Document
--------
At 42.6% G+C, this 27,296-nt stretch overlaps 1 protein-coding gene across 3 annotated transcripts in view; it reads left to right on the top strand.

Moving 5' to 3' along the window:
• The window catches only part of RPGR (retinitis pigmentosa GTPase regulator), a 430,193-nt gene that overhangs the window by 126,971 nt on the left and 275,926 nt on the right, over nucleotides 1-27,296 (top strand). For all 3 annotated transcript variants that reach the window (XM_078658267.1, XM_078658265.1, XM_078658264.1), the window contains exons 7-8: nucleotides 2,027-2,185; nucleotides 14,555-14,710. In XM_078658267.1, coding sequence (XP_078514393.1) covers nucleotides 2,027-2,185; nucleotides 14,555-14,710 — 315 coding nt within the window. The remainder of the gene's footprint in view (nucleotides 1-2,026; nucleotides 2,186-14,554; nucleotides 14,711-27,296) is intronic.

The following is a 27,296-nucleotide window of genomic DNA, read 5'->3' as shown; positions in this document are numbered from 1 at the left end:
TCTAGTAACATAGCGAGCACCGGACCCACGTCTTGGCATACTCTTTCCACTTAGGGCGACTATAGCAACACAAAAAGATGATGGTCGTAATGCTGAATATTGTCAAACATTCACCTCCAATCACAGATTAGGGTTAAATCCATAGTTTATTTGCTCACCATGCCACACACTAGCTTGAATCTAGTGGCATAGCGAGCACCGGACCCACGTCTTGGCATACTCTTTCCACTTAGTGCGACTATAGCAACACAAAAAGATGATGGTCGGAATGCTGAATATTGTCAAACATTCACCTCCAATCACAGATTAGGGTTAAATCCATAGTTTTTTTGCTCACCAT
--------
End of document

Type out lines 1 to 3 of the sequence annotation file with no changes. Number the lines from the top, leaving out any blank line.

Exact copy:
At 42.6% G+C, this 27,296-nt stretch overlaps 1 protein-coding gene across 3 annotated transcripts in view; it reads left to right on the top strand.

Moving 5' to 3' along the window:
• The window catches only part of RPGR (retinitis pigmentosa GTPase regulator), a 430,193-nt gene that overhangs the window by 126,971 nt on the left and 275,926 nt on the right, over nucleotides 1-27,296 (top strand). For all 3 annotated transcript variants that reach the window (XM_078658267.1, XM_078658265.1, XM_078658264.1), the window contains exons 7-8: nucleotides 2,027-2,185; nucleotides 14,555-14,710. In XM_078658267.1, coding sequence (XP_078514393.1) covers nucleotides 2,027-2,185; nucleotides 14,555-14,710 — 315 coding nt within the window. The remainder of the gene's footprint in view (nucleotides 1-2,026; nucleotides 2,186-14,554; nucleotides 14,711-27,296) is intronic.